English Department Courses Fall 2019

ENGL (CLSS) 050: Classical Mythology
4 credits – CRN 44093
Introduction to the study of the Greco-Roman myths in their social, political, and historical contexts. Equal emphasis on learning the myths and strategies for interpreting them as important evidence for studying classical antiquity.
Attribute/Distribution: HU
ENGL (CLSS) 054: Greek Tragedy
4 credits - CRN 44542
This course will examine major works of Greek tragedy that continue to have a powerful impact on readers and audiences. The three great tragic playwrights adapted well known Greek myths for the plots of their plays that focus on the “downfall” of the tragic hero or heroine. We will explore how the plays of Aeschylus, Sophocles, and Euripides raise important questions about human responsibility and explore tensions between personal and civic obligations through the conflicts experienced by the hero or heroine. The readings will include Aeschylus' great trilogy Oresteia on the disastrous return home of the hero Agamemnon and the dilemma of revenge faced by his son Orestes; Sophocles' powerful tragedy Ajax on the madness and death of the great Trojan War hero and Antigone on the determination of the heroine to bury her fallen brother Polyneices; and finally, Euripides' experiments with powerful female characters in Hippolytus and Medea.
Attribute/Distribution: HU
ENGL (THTR) 060: Dramatic Action
4 credits – CRN 40105
How plays are put together; how they work and what they accomplish. Examination of how plot, character, aural and visual elements of production combine to form a unified work across genre, styles and periods. Recommended as a foundation for further studies in design, literature, or performance. English majors cannot use this course for WI
Attribute/Distribution: HU
ENGL (WGSS) 096: Women and Work in U.S. Literature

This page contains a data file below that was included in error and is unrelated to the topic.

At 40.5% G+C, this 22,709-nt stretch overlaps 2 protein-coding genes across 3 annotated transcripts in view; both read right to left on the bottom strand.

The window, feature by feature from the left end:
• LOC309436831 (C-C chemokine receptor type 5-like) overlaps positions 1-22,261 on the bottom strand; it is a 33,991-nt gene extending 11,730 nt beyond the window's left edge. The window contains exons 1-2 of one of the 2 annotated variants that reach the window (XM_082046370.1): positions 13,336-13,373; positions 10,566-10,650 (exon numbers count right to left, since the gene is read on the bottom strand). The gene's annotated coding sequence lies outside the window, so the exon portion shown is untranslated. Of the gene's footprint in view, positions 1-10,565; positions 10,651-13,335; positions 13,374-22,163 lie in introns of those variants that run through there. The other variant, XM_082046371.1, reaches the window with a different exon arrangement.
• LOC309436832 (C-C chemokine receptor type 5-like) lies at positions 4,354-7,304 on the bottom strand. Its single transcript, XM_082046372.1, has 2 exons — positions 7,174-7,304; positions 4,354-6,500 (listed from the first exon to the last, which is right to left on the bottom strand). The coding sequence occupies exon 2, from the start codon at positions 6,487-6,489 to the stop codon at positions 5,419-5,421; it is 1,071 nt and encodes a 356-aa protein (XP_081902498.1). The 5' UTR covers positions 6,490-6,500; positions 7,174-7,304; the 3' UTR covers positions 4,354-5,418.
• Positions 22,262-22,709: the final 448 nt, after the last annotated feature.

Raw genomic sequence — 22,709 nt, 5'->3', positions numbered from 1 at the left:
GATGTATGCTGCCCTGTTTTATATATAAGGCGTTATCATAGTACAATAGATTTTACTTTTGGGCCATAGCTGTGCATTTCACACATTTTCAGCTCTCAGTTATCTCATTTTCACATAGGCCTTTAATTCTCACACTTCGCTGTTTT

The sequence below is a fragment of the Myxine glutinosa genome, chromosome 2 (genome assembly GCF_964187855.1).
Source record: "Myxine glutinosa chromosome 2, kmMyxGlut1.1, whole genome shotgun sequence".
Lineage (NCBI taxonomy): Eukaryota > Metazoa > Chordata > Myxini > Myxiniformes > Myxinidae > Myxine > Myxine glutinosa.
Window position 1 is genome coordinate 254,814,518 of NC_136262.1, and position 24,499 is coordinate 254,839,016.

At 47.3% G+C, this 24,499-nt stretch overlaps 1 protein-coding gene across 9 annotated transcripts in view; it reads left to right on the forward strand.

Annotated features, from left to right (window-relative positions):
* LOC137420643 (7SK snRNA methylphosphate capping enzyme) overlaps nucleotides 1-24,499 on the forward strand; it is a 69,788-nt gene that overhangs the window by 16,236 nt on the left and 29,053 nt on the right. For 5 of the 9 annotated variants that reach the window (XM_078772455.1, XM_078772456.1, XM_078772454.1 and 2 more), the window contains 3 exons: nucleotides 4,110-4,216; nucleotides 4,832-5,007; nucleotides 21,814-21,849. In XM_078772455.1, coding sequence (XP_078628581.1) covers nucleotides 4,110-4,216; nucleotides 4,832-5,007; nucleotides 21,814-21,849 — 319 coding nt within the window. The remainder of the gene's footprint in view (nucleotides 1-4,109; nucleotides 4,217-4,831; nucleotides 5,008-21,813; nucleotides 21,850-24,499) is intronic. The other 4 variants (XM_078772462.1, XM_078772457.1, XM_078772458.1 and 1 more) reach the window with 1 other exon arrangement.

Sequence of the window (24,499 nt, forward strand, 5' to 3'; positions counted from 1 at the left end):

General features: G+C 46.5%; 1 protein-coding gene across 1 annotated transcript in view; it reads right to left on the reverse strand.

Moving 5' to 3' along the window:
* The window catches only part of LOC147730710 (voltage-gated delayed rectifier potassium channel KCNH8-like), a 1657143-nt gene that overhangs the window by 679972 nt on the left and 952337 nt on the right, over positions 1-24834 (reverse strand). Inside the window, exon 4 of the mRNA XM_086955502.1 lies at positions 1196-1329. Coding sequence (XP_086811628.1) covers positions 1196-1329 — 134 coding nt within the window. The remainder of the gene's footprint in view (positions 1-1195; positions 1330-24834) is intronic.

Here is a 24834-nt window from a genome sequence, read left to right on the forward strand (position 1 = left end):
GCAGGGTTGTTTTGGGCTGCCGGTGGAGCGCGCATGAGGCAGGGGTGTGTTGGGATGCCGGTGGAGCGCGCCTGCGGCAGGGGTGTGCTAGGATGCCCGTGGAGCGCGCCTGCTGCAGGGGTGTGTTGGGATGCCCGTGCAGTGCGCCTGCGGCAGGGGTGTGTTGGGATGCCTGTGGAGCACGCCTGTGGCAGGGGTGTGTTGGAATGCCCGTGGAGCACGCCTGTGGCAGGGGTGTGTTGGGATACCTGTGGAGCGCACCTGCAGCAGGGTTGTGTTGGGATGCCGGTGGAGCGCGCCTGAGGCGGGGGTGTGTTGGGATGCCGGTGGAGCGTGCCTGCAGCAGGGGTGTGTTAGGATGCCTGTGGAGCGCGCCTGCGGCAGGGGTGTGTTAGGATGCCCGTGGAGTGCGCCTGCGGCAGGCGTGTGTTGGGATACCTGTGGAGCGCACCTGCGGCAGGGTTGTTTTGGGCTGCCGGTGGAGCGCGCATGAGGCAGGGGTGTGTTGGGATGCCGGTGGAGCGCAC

4 credits - CRN 42459
When we think of women and work, we likely imagine more iconic images, such as Rosie the Riveter. However, Rosie only gives one story of women and work in the U.S. This introductory course explores literary and pop culture representations of working people, particularly women and families, in the U.S. context. Together, we will analyze how gender, race, and class shape experiences of work and labor through women writers like Harriet E. Wilson, Tillie Olsen, Lorraine Hansberry, and Helena Maria Viramontes. Additional texts include music and oral histories. Throughout the semester, we will cover a variety of topics, including coerced labor, social mobility, relationship dynamics, immigration, and domesticity.
Attribute/Distribution: HU, BUD
ENGL (WGSS) 097: The Jane Austen Experience
4 credits - CRN 44740
Jane Austen remains one of the most popular novelists of all time and her stories have been adapted perpetually to various formats, reaching perpetually new audiences. We will study Austen’s work to consider her larger project as a novelist. Students will have the opportunity to read almost all of Austen’s writing and evaluate her maturation as a writer, her commentary on a developing society, and the ways in which her stories interact with complex cultural issues of her period—and our own. We will consistently ask three central questions: (1) how does Austen’s fiction evaluate the challenges of modernity, (2) how does her work inform notions of cultural change and transition, and (3) why has her work remained consistently popular.
Attribute/Distribution: HU
ENGL 125: Heroes and Weirdos: British Literature 1
4 credits – CRN 4107
Since its beginnings, English literature has grappled with questions of national identity and belonging. What does it mean to belong to a particular culture? Who gets to be part of an “us,” and who gets labeled as an outsider? In this course, we will explore how some of the “heroes” of British literature (e.g. Shakespeare, Milton, Behn, Blake) use both exemplary and oddball characters to define (and sometimes push the boundaries of) an idealized national identity – alongside some “weirdo” lesser-known texts that may completely up-end your expectations of early British literature. Throughout, we’ll pay attention to the relevance of these earlier texts to our present-day understandings of culture, belonging and national identities.
Attribute/Distribution: HU